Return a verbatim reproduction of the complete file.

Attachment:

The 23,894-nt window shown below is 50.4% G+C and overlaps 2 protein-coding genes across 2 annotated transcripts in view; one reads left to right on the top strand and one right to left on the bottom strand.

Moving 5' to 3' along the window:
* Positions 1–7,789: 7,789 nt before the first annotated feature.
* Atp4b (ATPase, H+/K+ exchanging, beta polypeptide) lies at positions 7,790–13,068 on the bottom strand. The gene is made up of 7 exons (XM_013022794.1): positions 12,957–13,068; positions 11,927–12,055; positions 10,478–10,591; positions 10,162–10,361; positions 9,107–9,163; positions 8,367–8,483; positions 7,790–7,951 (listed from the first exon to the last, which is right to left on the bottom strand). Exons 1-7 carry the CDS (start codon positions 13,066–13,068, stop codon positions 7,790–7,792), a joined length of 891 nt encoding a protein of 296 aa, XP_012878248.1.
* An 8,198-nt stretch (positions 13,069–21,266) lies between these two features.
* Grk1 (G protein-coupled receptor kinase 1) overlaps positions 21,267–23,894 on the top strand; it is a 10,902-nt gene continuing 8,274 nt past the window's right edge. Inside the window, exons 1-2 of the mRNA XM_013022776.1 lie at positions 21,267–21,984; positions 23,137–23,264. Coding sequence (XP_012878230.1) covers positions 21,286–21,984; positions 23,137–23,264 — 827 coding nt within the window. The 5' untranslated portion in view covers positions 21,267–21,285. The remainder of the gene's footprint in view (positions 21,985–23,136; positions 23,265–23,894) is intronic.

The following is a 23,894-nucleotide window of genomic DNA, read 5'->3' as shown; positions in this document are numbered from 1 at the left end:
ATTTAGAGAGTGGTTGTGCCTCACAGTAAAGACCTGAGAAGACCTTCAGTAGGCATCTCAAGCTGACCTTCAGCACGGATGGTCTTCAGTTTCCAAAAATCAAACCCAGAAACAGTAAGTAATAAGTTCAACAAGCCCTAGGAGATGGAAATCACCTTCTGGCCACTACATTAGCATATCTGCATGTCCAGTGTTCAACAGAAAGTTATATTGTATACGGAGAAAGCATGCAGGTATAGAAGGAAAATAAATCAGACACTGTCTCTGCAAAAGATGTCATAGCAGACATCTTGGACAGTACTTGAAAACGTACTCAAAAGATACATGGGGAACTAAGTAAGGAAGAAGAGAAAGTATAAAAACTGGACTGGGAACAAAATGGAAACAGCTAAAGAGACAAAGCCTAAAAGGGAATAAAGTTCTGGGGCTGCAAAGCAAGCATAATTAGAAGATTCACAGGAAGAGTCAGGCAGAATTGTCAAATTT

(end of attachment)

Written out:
The 23,894-nt window shown below is 50.4% G+C and overlaps 2 protein-coding genes across 2 annotated transcripts in view; one reads left to right on the top strand and one right to left on the bottom strand.

Moving 5' to 3' along the window:
* Positions 1–7,789: 7,789 nt before the first annotated feature.
* Atp4b (ATPase, H+/K+ exchanging, beta polypeptide) lies at positions 7,790–13,068 on the bottom strand. The gene is made up of 7 exons (XM_013022794.1): positions 12,957–13,068; positions 11,927–12,055; positions 10,478–10,591; positions 10,162–10,361; positions 9,107–9,163; positions 8,367–8,483; positions 7,790–7,951 (listed from the first exon to the last, which is right to left on the bottom strand). Exons 1-7 carry the CDS (start codon positions 13,066–13,068, stop codon positions 7,790–7,792), a joined length of 891 nt encoding a protein of 296 aa, XP_012878248.1.
* An 8,198-nt stretch (positions 13,069–21,266) lies between these two features.
* Grk1 (G protein-coupled receptor kinase 1) overlaps positions 21,267–23,894 on the top strand; it is a 10,902-nt gene continuing 8,274 nt past the window's right edge. Inside the window, exons 1-2 of the mRNA XM_013022776.1 lie at positions 21,267–21,984; positions 23,137–23,264. Coding sequence (XP_012878230.1) covers positions 21,286–21,984; positions 23,137–23,264 — 827 coding nt within the window. The 5' untranslated portion in view covers positions 21,267–21,285. The remainder of the gene's footprint in view (positions 21,985–23,136; positions 23,265–23,894) is intronic.

The following is a 23,894-nucleotide window of genomic DNA, read 5'->3' as shown; positions in this document are numbered from 1 at the left end:
ATTTAGAGAGTGGTTGTGCCTCACAGTAAAGACCTGAGAAGACCTTCAGTAGGCATCTCAAGCTGACCTTCAGCACGGATGGTCTTCAGTTTCCAAAAATCAAACCCAGAAACAGTAAGTAATAAGTTCAACAAGCCCTAGGAGATGGAAATCACCTTCTGGCCACTACATTAGCATATCTGCATGTCCAGTGTTCAACAGAAAGTTATATTGTATACGGAGAAAGCATGCAGGTATAGAAGGAAAATAAATCAGACACTGTCTCTGCAAAAGATGTCATAGCAGACATCTTGGACAGTACTTGAAAACGTACTCAAAAGATACATGGGGAACTAAGTAAGGAAGAAGAGAAAGTATAAAAACTGGACTGGGAACAAAATGGAAACAGCTAAAGAGACAAAGCCTAAAAGGGAATAAAGTTCTGGGGCTGCAAAGCAAGCATAATTAGAAGATTCACAGGAAGAGTCAGGCAGAATTGTCAAATTT